The transistor 14 includes a channel region 18 disposed in the semiconductor body 10. Channel region 18 is stressed from the adjacent source/drain regions 54 and 56. A gate dielectric 24 overlies the channel region 18 and a gate electrode 26 overlies the gate dielectric 24. A source region 54 and a drain region 56 are disposed in the semiconductor body and spaced from each other by the channel region 18. Source region 54 and the drain region 56 are silicided to form low resistivity regions 55/57 on the surface. In one example, stress liner 12 is a tensile stress liner and source region 54 and drain region 56 are n+ regions (and the transistor is therefore an n-channel transistor). In another example, stress liner 12 is a compressive stress layer and p+ source region 54 and drain region 56 form a p-channel transistor.

In other embodiments, other semiconductor devices and elements can be fabricated beneath liner 12. For example, if the doped regions 54 and 56 are formed with opposite polarities, the device 14 can be operated as a diode. In another example, the doped regions 54 and 56 can be used as contacts to one plate of a capacitor while the gate electrode 26 is used as another gate of a capacitor. This capacitor could be used, for example, as a decoupling capacitor between supply lines (e.g., VDD and ground) on a semiconductor chip.

FIGS. 2 a-2 j and FIGS. 3 a-3 d illustrate various embodiments for forming a semiconductor device of the present invention. While certain details may be explained with respect to only one of the embodiments, it is understood that these details can also apply to other ones of the embodiments.

Referring first to FIG. 2 a, a semiconductor body 10 is provided. In the preferred embodiment, the semiconductor body 10 is a silicon wafer. For example, the body 10 can be a bulk monocrystalline silicon substrate (or a layer grown thereon or otherwise formed therein) or a layer of a silicon-on-insulator (SOI) wafer. In other embodiments, other semiconductors such as silicon germanium, germanium, gallium arsenide or others can be used with the wafer.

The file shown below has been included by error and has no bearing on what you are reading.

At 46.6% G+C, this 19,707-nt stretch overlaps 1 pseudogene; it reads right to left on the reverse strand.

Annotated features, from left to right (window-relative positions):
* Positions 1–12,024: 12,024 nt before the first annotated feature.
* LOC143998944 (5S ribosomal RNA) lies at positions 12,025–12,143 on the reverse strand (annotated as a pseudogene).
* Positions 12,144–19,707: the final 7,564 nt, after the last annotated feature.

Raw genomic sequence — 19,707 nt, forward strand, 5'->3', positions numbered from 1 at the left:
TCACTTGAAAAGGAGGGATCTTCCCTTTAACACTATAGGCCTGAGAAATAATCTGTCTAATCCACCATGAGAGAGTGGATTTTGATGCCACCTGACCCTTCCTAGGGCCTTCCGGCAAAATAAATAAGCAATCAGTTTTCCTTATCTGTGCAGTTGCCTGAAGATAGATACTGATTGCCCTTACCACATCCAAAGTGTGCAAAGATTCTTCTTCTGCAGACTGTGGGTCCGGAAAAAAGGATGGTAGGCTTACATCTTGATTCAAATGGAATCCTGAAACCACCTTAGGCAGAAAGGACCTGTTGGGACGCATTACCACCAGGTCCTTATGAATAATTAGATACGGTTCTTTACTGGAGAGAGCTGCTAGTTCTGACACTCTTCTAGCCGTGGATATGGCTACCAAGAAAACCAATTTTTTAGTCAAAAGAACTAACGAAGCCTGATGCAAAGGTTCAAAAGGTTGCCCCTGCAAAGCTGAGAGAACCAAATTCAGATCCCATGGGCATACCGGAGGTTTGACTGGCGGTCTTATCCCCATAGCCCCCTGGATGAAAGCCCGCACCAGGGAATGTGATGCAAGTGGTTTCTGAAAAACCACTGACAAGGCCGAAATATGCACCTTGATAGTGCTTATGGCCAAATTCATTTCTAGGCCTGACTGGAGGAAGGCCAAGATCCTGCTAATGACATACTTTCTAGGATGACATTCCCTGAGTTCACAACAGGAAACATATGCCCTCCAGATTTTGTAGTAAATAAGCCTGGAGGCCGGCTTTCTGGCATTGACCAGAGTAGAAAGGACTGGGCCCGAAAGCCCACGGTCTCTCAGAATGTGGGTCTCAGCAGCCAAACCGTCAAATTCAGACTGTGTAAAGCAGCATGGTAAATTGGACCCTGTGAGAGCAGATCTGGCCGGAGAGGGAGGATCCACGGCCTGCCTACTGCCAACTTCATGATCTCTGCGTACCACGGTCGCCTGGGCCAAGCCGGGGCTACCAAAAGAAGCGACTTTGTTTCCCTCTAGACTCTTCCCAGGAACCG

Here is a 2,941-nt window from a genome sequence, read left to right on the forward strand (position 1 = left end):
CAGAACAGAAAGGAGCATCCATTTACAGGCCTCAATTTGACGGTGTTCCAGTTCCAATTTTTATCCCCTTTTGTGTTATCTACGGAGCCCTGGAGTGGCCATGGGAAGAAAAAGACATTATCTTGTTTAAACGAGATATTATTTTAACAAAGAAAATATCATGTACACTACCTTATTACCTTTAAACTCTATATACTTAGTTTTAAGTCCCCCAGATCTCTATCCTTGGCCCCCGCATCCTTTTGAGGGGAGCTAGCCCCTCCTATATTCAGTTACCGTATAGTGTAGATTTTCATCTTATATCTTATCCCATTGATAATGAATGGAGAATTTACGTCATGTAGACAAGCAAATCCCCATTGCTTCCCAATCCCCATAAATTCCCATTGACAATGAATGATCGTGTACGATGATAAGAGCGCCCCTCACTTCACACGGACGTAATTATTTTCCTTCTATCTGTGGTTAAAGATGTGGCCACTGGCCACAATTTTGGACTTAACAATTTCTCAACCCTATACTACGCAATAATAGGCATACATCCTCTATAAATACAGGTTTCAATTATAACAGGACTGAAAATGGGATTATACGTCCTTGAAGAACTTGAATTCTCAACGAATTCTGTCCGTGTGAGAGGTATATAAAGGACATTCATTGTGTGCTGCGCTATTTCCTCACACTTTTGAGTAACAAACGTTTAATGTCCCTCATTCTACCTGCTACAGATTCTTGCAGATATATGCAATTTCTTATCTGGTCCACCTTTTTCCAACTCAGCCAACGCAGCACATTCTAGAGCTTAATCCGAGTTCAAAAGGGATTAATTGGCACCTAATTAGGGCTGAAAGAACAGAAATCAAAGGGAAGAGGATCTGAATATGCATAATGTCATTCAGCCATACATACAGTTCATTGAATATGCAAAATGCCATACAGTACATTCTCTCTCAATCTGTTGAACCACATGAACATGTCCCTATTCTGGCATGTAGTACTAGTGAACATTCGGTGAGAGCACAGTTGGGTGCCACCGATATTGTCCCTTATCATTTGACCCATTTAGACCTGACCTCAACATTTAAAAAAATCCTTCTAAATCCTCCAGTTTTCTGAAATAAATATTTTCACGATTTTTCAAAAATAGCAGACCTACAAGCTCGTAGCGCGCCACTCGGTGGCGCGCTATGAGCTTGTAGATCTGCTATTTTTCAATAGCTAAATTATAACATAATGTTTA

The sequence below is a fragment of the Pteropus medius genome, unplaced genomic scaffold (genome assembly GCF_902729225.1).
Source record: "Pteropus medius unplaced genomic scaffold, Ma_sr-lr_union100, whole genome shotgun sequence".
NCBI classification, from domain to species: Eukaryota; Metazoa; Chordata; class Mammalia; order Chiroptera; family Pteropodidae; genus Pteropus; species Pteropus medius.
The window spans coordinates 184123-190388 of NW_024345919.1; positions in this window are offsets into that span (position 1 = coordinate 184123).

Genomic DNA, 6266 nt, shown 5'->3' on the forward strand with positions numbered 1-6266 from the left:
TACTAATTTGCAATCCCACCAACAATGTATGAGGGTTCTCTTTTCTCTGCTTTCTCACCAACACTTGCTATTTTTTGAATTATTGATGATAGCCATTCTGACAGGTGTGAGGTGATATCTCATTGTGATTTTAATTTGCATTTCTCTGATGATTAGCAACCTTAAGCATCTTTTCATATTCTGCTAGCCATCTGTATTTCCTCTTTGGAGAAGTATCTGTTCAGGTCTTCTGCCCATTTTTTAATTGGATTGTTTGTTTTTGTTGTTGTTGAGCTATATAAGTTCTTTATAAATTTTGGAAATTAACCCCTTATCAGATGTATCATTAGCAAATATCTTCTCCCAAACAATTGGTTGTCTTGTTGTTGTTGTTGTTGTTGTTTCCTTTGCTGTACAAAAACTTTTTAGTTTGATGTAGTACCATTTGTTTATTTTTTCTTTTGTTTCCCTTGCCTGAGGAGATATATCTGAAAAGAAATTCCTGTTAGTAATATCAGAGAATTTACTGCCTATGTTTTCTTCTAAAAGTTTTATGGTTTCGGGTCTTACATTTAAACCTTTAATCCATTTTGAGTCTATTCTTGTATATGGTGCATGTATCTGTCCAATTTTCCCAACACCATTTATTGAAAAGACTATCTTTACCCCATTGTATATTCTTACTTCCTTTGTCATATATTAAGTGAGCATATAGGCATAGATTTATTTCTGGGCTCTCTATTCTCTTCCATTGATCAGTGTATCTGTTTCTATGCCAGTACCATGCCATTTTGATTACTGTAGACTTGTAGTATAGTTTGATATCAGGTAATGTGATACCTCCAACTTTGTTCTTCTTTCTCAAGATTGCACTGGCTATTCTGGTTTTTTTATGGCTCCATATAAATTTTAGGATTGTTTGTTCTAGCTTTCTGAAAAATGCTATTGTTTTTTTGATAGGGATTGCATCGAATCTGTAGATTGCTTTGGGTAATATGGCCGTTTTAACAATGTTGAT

In the first embodiment, isolation trenches 28 are formed in the semiconductor body 10. Isolation trenches 28 can be formed using conventional techniques. For example, a hard mask layer (not shown here), such as silicon nitride, can be formed over the semiconductor body 10 and patterned to expose the isolation areas. The exposed portions of the semiconductor body 10 can then be etched to the appropriate depth, which is typically between about 200 nm and about 400 nm. The trenches 28 define active area 11, in which integrated circuit components can be formed.

Referring now to FIG. 2 b, the trenches 28 are filled with an isolating material 36. For example, exposed silicon surfaces can be thermally oxided to form a thin oxide layer. The trenches 28 can then be lined with a first material such as a nitride layer (e.g., Si3N4). The trenches can then be filled with a second material, such as an oxide. For example, a high density plasma (HDP) can be performed, with the resulting fill material being referred to as HDP oxide. In other embodiments, other trench filling processes can be used. For example, while the trench is typically lined, this step can be avoided with newer fill materials (e.g., HARP).

As also shown in FIG. 2 b, the gate stack is formed. A gate dielectric 24 is deposited over exposed portions of the semiconductor body 10. In one embodiment, the gate dielectric 24 comprises an oxide (e.g., SiO2), a nitride (e.g., Si3N4), or a combination of oxide and nitride (e.g., SiON, or an oxide-nitride-oxide sequence). In other embodiments, a high-k dielectric material having a dielectric constant of about 5.0 or greater is used as the gate dielectric 24. Suitable high-k materials include HfO2, HfSiOx, Al2O3, ZrO2, ZrSiOx, Ta2O5, La2O3, nitrides thereof, HfAlOx, HfAlOxN1-x-y, ZrAlOx, ZrAlOxNy, SiAlOx, SiAlOxN1-x-y, HfSiAlOx, HfSiAlOxNy, ZrSiAlOx, ZrSiAlOxNy, combinations thereof, or combinations thereof with SiO2, as examples. Alternatively, the gate dielectric 24 can comprise other high-k insulating materials or other dielectric materials. As implied above, the gate dielectric 24 may comprise a single layer of material, or alternatively, the gate dielectric 24 may comprise two or more layers.

The gate dielectric 24 may be deposited by chemical vapor deposition (CVD), atomic layer deposition (ALD), metal organic chemical vapor deposition (MOCVD), physical vapor deposition (PVD), or jet vapor deposition (JVD), as examples. In other embodiments, the gate dielectric 24 may be deposited using other suitable deposition techniques. The gate dielectric 24 preferably comprises a thickness of about 10 Å to about 60 Å in one embodiment, although alternatively, the gate dielectric 24 may comprise other dimensions.

In the illustrated embodiment, the same dielectric layer would be used to form the gate dielectric 24 for both the p-channel and n-channel transistors. This feature is not required, however. In alternate embodiments, the p-channel transistors and the n-channel transistor could each have different gate dielectrics.